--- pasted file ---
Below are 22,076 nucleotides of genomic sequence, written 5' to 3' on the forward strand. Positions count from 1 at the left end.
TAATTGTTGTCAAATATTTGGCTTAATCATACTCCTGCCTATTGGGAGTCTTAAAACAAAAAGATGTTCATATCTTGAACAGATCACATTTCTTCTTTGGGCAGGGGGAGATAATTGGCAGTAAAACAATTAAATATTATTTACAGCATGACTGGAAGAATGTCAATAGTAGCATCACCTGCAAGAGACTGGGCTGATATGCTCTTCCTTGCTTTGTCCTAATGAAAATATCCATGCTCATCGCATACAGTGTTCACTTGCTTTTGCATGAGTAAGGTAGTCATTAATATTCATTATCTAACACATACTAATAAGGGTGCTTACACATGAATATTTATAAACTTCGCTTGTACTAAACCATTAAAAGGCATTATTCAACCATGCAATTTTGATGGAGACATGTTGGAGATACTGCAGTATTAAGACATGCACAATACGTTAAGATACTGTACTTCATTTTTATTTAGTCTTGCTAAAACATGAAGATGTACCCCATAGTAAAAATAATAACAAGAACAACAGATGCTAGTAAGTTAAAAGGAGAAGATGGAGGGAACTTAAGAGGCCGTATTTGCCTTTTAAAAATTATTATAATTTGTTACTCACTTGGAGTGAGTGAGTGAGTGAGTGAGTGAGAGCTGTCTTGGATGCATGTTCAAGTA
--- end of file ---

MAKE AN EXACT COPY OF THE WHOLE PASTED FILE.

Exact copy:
Below are 22,076 nucleotides of genomic sequence, written 5' to 3' on the forward strand. Positions count from 1 at the left end.
TAATTGTTGTCAAATATTTGGCTTAATCATACTCCTGCCTATTGGGAGTCTTAAAACAAAAAGATGTTCATATCTTGAACAGATCACATTTCTTCTTTGGGCAGGGGGAGATAATTGGCAGTAAAACAATTAAATATTATTTACAGCATGACTGGAAGAATGTCAATAGTAGCATCACCTGCAAGAGACTGGGCTGATATGCTCTTCCTTGCTTTGTCCTAATGAAAATATCCATGCTCATCGCATACAGTGTTCACTTGCTTTTGCATGAGTAAGGTAGTCATTAATATTCATTATCTAACACATACTAATAAGGGTGCTTACACATGAATATTTATAAACTTCGCTTGTACTAAACCATTAAAAGGCATTATTCAACCATGCAATTTTGATGGAGACATGTTGGAGATACTGCAGTATTAAGACATGCACAATACGTTAAGATACTGTACTTCATTTTTATTTAGTCTTGCTAAAACATGAAGATGTACCCCATAGTAAAAATAATAACAAGAACAACAGATGCTAGTAAGTTAAAAGGAGAAGATGGAGGGAACTTAAGAGGCCGTATTTGCCTTTTAAAAATTATTATAATTTGTTACTCACTTGGAGTGAGTGAGTGAGTGAGTGAGTGAGAGCTGTCTTGGATGCATGTTCAAGTA